Compare Paid and Organic Search Clicks

Everyone knows that search engine optimization and search engine marketing are two different animals. Some companies even have separate teams in charge of SEO and SEM. But if you do, and your two teams don’t communicate, you could be leaving money on the table.

Matt Lawson explains this point well in an article for Search Engine Land. It’s not too unusual that some keywords which perform well for organic search aren’t tapped into for search ads – and likewise, some keywords that get great click-through rates with AdWords ads are nowhere to be seen in stats for organic search clicks. What’s going on here?

It could be that one team is thinking in a slightly different direction. It’s possible that some outside event unknown to either team affected searches. Any one of a number of variables could explain the difference in keyword performance. But the point is, this kind of disparity can indicate a missed opportunity. So how can you tell if this is happening with your search engine campaigns?

You’ll need to do some heavy data crunching. If your company is really big enough for two separate teams, you’re probably targeting millions of keywords. It would take forever to go through every single one and compare statistics. So Lawson recommends focusing on “the high-volume and top converting search queries in each channel.” Once you’ve limited your universe of data to the top performing search queries for the SEO team and the SEM team, you need to look at their performance against each other.

To evaluate the performance of these keywords for SEO and SEM, Lawson recommends a metric he calls “Paid Click Percentage.” To get this number for each of your keywords, “match raw query search terms across paid and organic search results, sum the total clicks, and calculate the paid clicks as a percentage of that total,” Lawson explains.

For example, let’s take the search term “suede jacket.” Say you’re running an AdWords campaign that uses that keyword, and you get 1,000 click-throughs in a month on your ads that utilize that keyword. You also get about 200 click-throughs in the same time frame from searchers who use that term and go to your site from the organic results rather than an ad. Add the two together, and you get 1,200 clicks – which is a little more than 83 percent. 

Using the paid click percentage, you’ll be able to tell at a glance which keywords are performing well in AdWords, but not attracting organic clicks – and vice versa. Ideally, if you have the data in a form that can be manipulated, you should start by filtering for a paid click percentage higher than a certain number. Lawson’s example uses 75 percent as the cutoff.

Now here’s an interesting point worth considering: most searchers still lean a little more toward organic results than ads. What does this mean? If you find that a particular keyword shows up with a high paid click percentage, that means it’s probably nowhere in the organic search results. At the very least, it probably isn’t on the first page; that’s a near-certainty, in fact, if you’re getting no organic clicks on the term. This tells your organic search team that there are terms for which they might consider adding content or otherwise optimizing, so that your website gets a stronger presence for those keywords in the organic results.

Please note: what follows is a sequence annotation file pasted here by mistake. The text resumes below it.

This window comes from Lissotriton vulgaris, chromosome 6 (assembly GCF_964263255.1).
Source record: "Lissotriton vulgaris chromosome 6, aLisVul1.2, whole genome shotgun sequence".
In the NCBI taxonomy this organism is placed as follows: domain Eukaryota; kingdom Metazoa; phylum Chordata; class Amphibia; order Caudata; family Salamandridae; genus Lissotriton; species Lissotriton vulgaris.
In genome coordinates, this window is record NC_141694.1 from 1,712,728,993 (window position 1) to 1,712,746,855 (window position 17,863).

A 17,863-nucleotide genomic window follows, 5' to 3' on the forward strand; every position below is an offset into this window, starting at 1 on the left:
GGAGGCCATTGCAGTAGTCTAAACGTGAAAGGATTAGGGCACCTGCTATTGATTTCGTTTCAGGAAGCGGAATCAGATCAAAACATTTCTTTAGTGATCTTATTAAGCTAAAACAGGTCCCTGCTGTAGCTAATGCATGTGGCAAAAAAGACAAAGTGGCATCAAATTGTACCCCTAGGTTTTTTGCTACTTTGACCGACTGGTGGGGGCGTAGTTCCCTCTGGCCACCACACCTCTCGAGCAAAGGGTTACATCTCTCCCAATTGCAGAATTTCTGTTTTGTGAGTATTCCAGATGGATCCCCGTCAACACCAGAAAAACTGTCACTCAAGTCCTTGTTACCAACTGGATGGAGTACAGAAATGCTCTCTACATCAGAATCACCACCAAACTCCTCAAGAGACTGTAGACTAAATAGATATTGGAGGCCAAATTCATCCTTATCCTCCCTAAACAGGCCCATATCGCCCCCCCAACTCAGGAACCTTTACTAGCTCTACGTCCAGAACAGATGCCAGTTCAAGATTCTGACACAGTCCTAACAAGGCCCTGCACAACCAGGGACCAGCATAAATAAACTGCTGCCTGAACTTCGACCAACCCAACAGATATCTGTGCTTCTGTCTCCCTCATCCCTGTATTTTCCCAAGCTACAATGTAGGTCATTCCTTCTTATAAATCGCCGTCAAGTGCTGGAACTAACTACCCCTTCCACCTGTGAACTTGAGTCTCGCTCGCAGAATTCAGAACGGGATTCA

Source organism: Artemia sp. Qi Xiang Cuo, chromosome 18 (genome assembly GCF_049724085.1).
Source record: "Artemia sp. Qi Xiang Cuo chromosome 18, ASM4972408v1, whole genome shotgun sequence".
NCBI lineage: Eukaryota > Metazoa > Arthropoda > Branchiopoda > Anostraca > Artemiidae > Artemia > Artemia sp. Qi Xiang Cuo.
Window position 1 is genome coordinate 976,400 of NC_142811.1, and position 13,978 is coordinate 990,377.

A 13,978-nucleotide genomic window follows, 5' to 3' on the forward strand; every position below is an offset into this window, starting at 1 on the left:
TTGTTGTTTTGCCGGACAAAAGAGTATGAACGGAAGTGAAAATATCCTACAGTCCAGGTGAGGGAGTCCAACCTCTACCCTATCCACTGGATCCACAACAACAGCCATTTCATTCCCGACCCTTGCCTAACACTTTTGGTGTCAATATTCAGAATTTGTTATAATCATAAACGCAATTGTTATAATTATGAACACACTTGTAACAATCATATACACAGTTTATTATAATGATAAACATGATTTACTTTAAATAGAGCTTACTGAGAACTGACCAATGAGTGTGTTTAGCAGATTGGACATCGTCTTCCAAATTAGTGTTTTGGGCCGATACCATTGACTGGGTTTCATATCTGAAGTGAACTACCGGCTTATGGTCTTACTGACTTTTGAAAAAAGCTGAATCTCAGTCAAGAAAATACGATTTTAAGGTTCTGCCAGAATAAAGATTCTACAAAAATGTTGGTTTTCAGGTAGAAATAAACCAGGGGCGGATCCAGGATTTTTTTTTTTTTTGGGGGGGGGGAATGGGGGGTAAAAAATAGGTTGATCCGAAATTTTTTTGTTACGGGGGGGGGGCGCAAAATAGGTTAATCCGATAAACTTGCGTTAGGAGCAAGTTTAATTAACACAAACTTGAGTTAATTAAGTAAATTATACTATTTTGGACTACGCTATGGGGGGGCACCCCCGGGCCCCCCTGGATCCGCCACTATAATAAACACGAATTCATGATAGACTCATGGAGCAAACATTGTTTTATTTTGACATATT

This can also work the other way, however. Lawson gave an example in which the term “acme marathon jacket” received hundreds of clicks from organic search, but none from paid search ads. What was going on here? Your first thought might be that the SEM team hadn’t considered targeting that keyword with ads, but it’s potentially more complicated than that. As Lawson notes, “the paid search campaign might be missing the keyword ‘acme marathon jacket,’ the keyword bid might be below the minimum first page bid, or the keyword may have a low quality score.” Whatever the case, the SEM team will need to figure out what’s going on and correct the situation.

Now that you see how crunching the data and getting a meeting of minds between your SEO and SEM teams can help you spot holes in either campaign, it’s time for the next steps. These involve action plans on the parts of both teams to plug those holes, and setting up the next meeting between the two teams. You can’t hold this meeting as a one-time thing, any more than you can do SEO just once and forget about it. You need to get these two teams communicating and working together to get the most out of both your SEO and SEM campaigns. Good luck!

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